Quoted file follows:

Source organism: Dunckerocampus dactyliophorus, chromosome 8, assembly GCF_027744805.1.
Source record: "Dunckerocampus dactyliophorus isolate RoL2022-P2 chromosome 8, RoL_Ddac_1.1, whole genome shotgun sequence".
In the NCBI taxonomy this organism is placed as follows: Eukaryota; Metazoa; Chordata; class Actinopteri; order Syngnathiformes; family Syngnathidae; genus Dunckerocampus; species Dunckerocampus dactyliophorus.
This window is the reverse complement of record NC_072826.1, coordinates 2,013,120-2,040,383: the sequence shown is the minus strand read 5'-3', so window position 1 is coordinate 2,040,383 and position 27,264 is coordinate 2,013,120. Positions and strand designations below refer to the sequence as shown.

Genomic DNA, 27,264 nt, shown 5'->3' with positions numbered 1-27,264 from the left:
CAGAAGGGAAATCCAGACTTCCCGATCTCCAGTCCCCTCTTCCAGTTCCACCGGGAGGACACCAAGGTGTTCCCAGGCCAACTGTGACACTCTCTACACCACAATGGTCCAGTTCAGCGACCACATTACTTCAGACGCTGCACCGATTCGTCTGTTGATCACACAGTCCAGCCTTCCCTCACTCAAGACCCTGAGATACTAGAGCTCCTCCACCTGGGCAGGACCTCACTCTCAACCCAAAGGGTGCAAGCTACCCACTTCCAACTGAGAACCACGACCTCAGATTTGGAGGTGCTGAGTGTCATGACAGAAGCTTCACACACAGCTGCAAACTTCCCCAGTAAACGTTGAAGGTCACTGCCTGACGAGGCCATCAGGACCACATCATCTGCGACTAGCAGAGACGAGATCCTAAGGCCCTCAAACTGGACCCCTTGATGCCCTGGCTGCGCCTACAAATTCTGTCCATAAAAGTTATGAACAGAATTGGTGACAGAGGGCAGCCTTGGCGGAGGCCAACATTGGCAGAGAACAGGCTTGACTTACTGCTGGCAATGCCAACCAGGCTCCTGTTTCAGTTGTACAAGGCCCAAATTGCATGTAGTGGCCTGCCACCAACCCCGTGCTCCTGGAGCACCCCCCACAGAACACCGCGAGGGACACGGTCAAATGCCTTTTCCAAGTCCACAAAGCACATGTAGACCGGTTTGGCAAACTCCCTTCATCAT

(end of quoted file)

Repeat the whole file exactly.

Source organism: Dunckerocampus dactyliophorus, chromosome 8, assembly GCF_027744805.1.
Source record: "Dunckerocampus dactyliophorus isolate RoL2022-P2 chromosome 8, RoL_Ddac_1.1, whole genome shotgun sequence".
In the NCBI taxonomy this organism is placed as follows: Eukaryota; Metazoa; Chordata; class Actinopteri; order Syngnathiformes; family Syngnathidae; genus Dunckerocampus; species Dunckerocampus dactyliophorus.
This window is the reverse complement of record NC_072826.1, coordinates 2,013,120-2,040,383: the sequence shown is the minus strand read 5'-3', so window position 1 is coordinate 2,040,383 and position 27,264 is coordinate 2,013,120. Positions and strand designations below refer to the sequence as shown.

Genomic DNA, 27,264 nt, shown 5'->3' with positions numbered 1-27,264 from the left:
CAGAAGGGAAATCCAGACTTCCCGATCTCCAGTCCCCTCTTCCAGTTCCACCGGGAGGACACCAAGGTGTTCCCAGGCCAACTGTGACACTCTCTACACCACAATGGTCCAGTTCAGCGACCACATTACTTCAGACGCTGCACCGATTCGTCTGTTGATCACACAGTCCAGCCTTCCCTCACTCAAGACCCTGAGATACTAGAGCTCCTCCACCTGGGCAGGACCTCACTCTCAACCCAAAGGGTGCAAGCTACCCACTTCCAACTGAGAACCACGACCTCAGATTTGGAGGTGCTGAGTGTCATGACAGAAGCTTCACACACAGCTGCAAACTTCCCCAGTAAACGTTGAAGGTCACTGCCTGACGAGGCCATCAGGACCACATCATCTGCGACTAGCAGAGACGAGATCCTAAGGCCCTCAAACTGGACCCCTTGATGCCCTGGCTGCGCCTACAAATTCTGTCCATAAAAGTTATGAACAGAATTGGTGACAGAGGGCAGCCTTGGCGGAGGCCAACATTGGCAGAGAACAGGCTTGACTTACTGCTGGCAATGCCAACCAGGCTCCTGTTTCAGTTGTACAAGGCCCAAATTGCATGTAGTGGCCTGCCACCAACCCCGTGCTCCTGGAGCACCCCCCACAGAACACCGCGAGGGACACGGTCAAATGCCTTTTCCAAGTCCACAAAGCACATGTAGACCGGTTTGGCAAACTCCCTTCATCAT